While small-cap stocks, such as Netshoes (Cayman) Limited (NYSE:NETS) with its market cap of US$68m, are popular for their explosive growth, investors should also be aware of their balance sheet to judge whether the company can survive a downturn. Given that NETS is not presently profitable, it’s essential to evaluate the current state of its operations and pathway to profitability. We’ll look at some basic checks that can form a snapshot the company’s financial strength. However, potential investors would need to take a closer look, and I suggest you dig deeper yourself into NETS here.
Does NETS Produce Much Cash Relative To Its Debt?
NETS has shrunk its total debt levels in the last twelve months, from R$332m to R$307m , which also accounts for long term debt. With this reduction in debt, NETS currently has R$51m remaining in cash and short-term investments , ready to be used for running the business. We note it produced negative cash flow over the last twelve months. For this article’s sake, I won’t be looking at this today, but you can examine some of NETS’s operating efficiency ratios such as ROA here.
Can NETS pay its short-term liabilities?
Looking at NETS’s R$549m in current liabilities, it appears that the company has maintained a safe level of current assets to meet its obligations, with the current ratio last standing at 1.18x. The current ratio is the number you get when you divide current assets by current liabilities. For Online Retail companies, this ratio is within a sensible range as there’s enough of a cash buffer without holding too much capital in low return investments.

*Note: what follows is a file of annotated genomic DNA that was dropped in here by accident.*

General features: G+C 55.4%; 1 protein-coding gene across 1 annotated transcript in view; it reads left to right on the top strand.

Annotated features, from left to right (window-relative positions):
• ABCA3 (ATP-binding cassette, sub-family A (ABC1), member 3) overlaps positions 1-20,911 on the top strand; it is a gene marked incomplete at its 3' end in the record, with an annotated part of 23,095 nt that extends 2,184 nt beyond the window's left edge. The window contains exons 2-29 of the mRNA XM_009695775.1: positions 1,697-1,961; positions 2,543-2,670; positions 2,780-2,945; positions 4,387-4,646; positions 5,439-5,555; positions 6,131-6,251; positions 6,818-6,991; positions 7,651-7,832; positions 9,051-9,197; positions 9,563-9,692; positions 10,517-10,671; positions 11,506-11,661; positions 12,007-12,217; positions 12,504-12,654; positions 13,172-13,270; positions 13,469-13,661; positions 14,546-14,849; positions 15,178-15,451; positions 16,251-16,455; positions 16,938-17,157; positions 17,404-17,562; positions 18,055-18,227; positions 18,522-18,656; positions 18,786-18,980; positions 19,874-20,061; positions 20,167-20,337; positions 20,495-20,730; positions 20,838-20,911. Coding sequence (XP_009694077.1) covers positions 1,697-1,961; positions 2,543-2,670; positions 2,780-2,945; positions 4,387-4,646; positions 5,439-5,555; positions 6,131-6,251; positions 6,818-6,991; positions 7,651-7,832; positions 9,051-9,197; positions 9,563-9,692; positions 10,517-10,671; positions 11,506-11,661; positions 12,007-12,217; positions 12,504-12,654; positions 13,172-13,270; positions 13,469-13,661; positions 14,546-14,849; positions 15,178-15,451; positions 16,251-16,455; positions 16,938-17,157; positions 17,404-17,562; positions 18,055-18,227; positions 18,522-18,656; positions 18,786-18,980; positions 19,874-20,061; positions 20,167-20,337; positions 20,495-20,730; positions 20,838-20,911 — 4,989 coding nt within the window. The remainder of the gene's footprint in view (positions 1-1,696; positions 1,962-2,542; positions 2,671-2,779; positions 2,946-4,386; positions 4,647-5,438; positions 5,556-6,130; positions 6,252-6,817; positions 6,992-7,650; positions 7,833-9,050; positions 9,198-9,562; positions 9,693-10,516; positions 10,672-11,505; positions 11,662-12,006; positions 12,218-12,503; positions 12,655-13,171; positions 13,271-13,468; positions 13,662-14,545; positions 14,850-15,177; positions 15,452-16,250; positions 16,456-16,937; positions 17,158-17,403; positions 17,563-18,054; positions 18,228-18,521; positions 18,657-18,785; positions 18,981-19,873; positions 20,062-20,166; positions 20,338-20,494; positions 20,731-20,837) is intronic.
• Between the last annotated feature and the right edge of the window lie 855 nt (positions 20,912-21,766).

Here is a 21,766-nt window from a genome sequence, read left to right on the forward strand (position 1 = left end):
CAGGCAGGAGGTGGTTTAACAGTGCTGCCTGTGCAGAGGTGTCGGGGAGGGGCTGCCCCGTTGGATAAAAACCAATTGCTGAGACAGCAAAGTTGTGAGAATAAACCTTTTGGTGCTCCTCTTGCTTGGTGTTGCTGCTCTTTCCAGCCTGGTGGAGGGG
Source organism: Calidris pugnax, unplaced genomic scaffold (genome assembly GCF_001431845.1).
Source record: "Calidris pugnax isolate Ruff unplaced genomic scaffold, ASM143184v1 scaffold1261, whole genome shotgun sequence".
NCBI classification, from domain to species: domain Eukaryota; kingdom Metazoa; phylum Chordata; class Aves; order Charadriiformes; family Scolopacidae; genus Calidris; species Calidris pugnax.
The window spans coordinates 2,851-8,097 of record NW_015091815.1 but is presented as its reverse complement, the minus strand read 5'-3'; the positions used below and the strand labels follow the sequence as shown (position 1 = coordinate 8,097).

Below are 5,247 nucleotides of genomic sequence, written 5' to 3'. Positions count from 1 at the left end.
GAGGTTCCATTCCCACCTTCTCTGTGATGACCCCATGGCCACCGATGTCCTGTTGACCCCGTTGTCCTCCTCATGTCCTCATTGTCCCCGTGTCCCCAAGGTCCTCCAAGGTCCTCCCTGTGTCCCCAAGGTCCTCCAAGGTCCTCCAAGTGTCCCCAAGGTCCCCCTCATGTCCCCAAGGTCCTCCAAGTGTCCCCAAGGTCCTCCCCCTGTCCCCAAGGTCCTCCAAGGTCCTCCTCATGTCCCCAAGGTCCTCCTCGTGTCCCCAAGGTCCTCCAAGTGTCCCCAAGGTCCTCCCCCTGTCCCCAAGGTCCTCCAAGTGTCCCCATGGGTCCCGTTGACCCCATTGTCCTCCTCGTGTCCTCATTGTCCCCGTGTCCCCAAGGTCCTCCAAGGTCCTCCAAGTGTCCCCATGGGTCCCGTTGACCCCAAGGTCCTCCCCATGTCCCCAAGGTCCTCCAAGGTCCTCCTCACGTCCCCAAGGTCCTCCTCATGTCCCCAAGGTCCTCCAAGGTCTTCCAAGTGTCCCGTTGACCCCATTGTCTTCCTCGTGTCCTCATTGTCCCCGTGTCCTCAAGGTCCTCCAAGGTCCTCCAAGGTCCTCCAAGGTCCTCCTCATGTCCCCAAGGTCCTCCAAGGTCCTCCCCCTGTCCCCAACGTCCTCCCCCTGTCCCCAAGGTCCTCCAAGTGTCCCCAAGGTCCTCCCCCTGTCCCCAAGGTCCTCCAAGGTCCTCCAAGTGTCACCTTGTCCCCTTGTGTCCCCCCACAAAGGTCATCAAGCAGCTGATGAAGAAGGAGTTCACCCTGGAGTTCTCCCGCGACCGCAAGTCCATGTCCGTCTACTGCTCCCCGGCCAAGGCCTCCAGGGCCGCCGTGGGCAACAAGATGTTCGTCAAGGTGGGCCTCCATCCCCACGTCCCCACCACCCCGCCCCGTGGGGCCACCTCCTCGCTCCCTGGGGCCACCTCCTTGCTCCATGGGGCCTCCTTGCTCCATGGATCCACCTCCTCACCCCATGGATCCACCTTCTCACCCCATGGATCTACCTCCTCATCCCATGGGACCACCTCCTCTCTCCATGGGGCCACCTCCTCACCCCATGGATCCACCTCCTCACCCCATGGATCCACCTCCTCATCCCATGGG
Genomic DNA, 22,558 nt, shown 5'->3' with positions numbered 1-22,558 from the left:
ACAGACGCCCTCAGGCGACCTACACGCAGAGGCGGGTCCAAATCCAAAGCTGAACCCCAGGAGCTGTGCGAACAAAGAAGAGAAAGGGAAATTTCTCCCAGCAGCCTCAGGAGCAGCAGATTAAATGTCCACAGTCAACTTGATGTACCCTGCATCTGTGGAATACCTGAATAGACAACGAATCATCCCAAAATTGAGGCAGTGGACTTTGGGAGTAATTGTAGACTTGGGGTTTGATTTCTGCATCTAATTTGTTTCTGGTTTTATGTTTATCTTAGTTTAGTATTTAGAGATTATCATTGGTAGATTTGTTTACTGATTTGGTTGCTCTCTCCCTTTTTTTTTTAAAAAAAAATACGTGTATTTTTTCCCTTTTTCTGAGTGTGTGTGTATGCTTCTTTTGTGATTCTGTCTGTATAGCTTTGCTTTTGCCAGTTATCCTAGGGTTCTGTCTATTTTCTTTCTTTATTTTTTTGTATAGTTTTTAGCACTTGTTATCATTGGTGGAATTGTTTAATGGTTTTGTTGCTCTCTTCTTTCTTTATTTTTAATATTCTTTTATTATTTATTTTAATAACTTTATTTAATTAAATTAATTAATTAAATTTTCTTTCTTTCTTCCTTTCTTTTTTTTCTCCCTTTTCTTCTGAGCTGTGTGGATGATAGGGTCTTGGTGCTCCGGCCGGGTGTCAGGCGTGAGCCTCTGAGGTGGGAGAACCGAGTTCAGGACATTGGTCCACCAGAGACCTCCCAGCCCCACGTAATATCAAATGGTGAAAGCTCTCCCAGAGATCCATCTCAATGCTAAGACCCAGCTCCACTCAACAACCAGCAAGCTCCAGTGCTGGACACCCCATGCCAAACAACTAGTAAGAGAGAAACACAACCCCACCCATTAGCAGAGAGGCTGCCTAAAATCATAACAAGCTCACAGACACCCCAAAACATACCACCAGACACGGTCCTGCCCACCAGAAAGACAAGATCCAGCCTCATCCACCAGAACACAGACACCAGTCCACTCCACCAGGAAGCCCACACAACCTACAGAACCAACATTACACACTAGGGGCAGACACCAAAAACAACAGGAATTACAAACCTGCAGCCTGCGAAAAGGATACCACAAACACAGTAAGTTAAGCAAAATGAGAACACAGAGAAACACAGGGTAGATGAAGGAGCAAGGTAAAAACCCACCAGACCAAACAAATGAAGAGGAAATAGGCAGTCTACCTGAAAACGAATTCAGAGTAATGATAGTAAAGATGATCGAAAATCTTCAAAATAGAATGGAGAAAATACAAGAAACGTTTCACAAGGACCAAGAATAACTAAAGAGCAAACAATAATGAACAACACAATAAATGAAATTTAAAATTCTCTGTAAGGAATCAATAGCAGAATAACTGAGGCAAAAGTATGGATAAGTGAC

Does NETS face the risk of succumbing to its debt-load?
NETS is a highly-leveraged company with debt exceeding equity by over 100%. This is a bit unusual for a small-cap stock, since they generally have a harder time borrowing than large more established companies. However, since NETS is presently unprofitable, sustainability of its current state of operations becomes a concern. Maintaining a high level of debt, while revenues are still below costs, can be dangerous as liquidity tends to dry up in unexpected downturns.
Although NETS’s debt level is towards the higher end of the spectrum, its cash flow coverage seems adequate to meet obligations which means its debt is being efficiently utilised. This may mean this is an optimal capital structure for the business, given that it is also meeting its short-term commitment. This is only a rough assessment of financial health, and I’m sure NETS has company-specific issues impacting its capital structure decisions. I suggest you continue to research Netshoes (Cayman) to get a more holistic view of the small-cap by looking at:
- Future Outlook: What are well-informed industry analysts predicting for NETS’s future growth? Take a look at our free research report of analyst consensus for NETS’s outlook.
- Historical Performance: What has NETS’s returns been like over the past? Go into more detail in the past track record analysis and take a look at the free visual representations of our analysis for more clarity.
- Other High-Performing Stocks: Are there other stocks that provide better prospects with proven track records? Explore our free list of these great stocks here.
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